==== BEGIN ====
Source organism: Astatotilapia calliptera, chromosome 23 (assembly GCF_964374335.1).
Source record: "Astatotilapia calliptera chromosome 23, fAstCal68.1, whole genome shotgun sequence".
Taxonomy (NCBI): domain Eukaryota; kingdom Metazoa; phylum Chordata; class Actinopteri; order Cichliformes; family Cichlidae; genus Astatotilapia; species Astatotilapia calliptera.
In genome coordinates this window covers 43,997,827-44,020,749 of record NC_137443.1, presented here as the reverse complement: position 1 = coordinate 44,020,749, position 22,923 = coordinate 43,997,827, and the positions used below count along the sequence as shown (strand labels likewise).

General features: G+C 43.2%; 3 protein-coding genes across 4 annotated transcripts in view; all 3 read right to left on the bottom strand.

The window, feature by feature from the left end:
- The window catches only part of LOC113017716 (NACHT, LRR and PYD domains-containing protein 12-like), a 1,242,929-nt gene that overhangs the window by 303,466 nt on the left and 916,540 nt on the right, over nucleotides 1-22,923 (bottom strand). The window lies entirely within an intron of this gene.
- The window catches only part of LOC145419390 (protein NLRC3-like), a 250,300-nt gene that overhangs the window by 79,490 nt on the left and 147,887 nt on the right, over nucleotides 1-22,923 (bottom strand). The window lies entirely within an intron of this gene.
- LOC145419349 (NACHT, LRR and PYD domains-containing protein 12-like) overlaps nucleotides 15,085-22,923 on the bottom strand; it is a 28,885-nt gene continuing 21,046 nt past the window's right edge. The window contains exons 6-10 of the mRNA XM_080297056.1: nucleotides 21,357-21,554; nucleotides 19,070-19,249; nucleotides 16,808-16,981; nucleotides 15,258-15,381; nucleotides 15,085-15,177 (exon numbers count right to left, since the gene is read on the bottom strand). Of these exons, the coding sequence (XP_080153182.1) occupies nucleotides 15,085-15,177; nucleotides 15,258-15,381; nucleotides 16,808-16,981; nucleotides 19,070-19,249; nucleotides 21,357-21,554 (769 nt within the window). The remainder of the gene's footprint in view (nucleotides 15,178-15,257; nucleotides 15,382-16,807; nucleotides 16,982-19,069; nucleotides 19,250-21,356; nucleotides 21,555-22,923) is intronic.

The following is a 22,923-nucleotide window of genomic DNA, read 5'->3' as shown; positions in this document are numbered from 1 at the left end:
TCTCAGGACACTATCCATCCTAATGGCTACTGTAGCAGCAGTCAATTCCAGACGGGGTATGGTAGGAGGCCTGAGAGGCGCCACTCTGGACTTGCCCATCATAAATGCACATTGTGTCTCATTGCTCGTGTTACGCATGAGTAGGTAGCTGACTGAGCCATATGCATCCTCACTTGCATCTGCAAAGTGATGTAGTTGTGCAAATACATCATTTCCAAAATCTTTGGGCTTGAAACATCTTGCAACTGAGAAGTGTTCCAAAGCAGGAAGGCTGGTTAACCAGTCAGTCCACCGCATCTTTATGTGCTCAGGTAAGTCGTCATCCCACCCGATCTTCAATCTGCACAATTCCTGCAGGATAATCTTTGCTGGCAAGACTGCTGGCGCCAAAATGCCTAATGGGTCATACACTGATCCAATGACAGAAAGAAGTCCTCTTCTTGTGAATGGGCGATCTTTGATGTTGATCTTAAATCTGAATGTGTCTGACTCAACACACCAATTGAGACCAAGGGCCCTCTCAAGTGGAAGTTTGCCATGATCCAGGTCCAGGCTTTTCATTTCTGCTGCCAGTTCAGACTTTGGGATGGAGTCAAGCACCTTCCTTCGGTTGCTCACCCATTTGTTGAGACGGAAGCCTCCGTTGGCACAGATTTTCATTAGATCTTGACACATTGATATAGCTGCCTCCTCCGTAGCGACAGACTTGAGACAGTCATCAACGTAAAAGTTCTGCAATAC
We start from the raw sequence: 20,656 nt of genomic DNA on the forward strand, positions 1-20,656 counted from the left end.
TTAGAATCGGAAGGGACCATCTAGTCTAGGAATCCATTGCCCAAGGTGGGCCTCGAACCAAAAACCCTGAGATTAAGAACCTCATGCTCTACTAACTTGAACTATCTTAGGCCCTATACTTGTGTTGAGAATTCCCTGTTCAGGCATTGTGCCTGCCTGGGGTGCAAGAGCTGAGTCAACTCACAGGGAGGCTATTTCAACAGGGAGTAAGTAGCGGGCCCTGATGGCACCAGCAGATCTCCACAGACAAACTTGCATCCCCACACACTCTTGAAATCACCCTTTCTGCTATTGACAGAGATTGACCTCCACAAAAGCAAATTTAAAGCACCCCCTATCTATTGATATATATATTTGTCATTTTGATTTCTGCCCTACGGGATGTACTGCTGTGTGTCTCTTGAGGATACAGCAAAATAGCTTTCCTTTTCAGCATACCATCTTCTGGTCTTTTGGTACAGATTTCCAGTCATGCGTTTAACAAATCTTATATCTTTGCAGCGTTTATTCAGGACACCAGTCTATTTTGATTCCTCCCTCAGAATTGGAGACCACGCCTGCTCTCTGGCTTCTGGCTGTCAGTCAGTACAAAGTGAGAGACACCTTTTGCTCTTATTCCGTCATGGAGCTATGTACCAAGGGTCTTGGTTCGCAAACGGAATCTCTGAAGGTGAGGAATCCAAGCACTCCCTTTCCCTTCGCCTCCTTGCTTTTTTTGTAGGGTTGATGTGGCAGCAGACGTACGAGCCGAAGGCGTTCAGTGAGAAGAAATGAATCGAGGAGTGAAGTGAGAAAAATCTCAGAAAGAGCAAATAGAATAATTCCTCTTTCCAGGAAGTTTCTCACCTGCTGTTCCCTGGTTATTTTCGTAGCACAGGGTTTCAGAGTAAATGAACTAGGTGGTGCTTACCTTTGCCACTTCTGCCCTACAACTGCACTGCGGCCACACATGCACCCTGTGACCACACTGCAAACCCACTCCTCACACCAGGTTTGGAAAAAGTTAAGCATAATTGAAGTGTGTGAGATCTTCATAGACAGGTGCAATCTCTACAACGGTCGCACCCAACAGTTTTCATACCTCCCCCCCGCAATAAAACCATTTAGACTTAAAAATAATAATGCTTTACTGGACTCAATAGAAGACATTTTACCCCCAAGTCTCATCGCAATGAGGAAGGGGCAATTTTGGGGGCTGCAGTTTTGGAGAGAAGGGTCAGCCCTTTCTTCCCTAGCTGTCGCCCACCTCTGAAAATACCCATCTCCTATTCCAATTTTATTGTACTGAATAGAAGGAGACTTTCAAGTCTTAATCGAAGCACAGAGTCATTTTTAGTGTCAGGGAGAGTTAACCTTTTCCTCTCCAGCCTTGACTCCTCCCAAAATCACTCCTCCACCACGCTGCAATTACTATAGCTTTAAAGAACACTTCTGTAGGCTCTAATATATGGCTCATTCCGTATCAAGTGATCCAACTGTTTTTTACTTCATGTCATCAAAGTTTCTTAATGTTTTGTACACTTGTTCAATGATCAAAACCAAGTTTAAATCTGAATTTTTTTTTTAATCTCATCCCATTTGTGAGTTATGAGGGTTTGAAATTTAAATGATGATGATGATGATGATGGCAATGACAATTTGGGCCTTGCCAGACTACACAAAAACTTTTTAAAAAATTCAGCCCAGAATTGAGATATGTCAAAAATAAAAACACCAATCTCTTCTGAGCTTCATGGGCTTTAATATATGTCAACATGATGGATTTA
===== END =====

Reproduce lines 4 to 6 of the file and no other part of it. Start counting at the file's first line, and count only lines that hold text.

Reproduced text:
In genome coordinates this window covers 43,997,827-44,020,749 of record NC_137443.1, presented here as the reverse complement: position 1 = coordinate 44,020,749, position 22,923 = coordinate 43,997,827, and the positions used below count along the sequence as shown (strand labels likewise).

General features: G+C 43.2%; 3 protein-coding genes across 4 annotated transcripts in view; all 3 read right to left on the bottom strand.

The window, feature by feature from the left end: